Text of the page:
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Why did Stocks Rise After a Negative US GDP Release?

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Yesterday, markets got a bit of a surprise as US Q1 GDP was reported at -1.4% on an annualized basis. This was well below the 1.0% growth expected.

Various news agencies provided headlines to soften the implications of the first negative growth since the start of the pandemic. But analysts weren’t so sanguine. Deutsche Bank, for example, doubled down on its forecast that a recession was coming to the US this year.

So, with this rather negative news for the US economy, why did US indices immediately jump afterward? The Dow rose 1.85% and by far the best performer was the Nasdaq with a 3.1% increase, one of the largest since the start of the pandemic.

What’s going on?

Simply put, monetary policy. The Fed is expected to be on the most aggressive rate hiking trajectories in decades. The market had been pricing in as many as seven rate hikes this year, with a unanimous consensus that the Fed would hike rates by 50 basis points at the next meeting.

Since the release of the GDP data, that unanimity has been shaken, with increasing numbers of economists moving over to expect just a 25 basis point hike at the next meeting. But the biggest change is at the next meeting. Before, over 90% of economists expected a “double” rate hike at the June meeting. In a matter of hours, that dropped to just one in four. As economists digest the data over the weekend, that could change further.

Why it matters

Stock markets rose substantially during the recession fueled by “cheap” access to capital with near-negative nominal rates. As inflation kicked in, real capital costs went negative, meaning that it was actually cheaper for investors to borrow money than to keep it as cash. With the flight to yields in full play, a lot of money piled into the stock market, pushing valuations higher. That was especially evident in the tech sector, which is overrepresented in the Nasdaq.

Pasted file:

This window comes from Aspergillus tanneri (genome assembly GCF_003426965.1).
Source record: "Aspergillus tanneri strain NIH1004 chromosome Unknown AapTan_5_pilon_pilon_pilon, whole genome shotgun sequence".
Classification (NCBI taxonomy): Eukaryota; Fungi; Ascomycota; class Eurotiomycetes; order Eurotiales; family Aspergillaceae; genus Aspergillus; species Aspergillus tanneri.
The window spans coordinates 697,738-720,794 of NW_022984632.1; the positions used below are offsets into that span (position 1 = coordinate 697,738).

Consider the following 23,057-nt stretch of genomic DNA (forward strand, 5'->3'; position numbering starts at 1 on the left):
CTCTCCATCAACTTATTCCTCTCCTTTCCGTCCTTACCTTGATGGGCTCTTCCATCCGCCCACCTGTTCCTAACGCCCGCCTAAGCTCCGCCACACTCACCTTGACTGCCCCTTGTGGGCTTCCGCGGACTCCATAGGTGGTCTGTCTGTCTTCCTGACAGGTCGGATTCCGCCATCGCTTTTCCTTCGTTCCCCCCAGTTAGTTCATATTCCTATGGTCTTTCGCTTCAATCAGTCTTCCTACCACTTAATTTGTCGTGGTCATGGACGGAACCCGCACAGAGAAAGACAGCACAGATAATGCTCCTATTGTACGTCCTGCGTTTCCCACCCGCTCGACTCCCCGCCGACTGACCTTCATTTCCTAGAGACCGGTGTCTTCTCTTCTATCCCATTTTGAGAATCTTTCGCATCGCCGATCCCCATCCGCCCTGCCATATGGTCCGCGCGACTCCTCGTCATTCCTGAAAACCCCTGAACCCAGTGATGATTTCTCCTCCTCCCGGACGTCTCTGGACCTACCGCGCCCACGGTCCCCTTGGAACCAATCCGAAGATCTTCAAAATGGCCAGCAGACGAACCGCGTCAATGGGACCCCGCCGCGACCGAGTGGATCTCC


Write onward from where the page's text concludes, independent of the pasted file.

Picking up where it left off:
The move by the Fed to start selling bonds and raising interest rates reversed that situation. This meant that money was flowing out of the stock market, and indices entered correction earlier in the year. So, if the Fed were to not be as aggressive in its hiking, or the sell-off of its balance sheet, then there would be more capital available in the market to invest in stocks. Particularly, once again, in tech stocks (and other high-valuation assets).

Where things could be going

So, does this mean that the correction is over and stock markets are set to rise (and the dollar set to weaken)? Well, not so fast. There were some worrying data points in the GDP report. For example, consumer spending expanded at 2.7% while consumer inflation expanded at 5.2%. Meaning that in real terms, consumers are actually spending less. Consumers represent two-thirds of the economy.

So, the possibility that the Fed might not raise rates as much as expected could mean there is more liquidity in the market to support the stock market. But that might only be in the short term. It can be understood that inflation is weighing on economic growth at this point, meaning that the Fed could stay the course.

One of the main complaints against the Fed is that they didn’t start raising rates early enough, and now inflation is out of control. They could consider a “better late than never” approach to reduce inflation. After all, if the economy starts contracting, it could contribute to lowering inflation.

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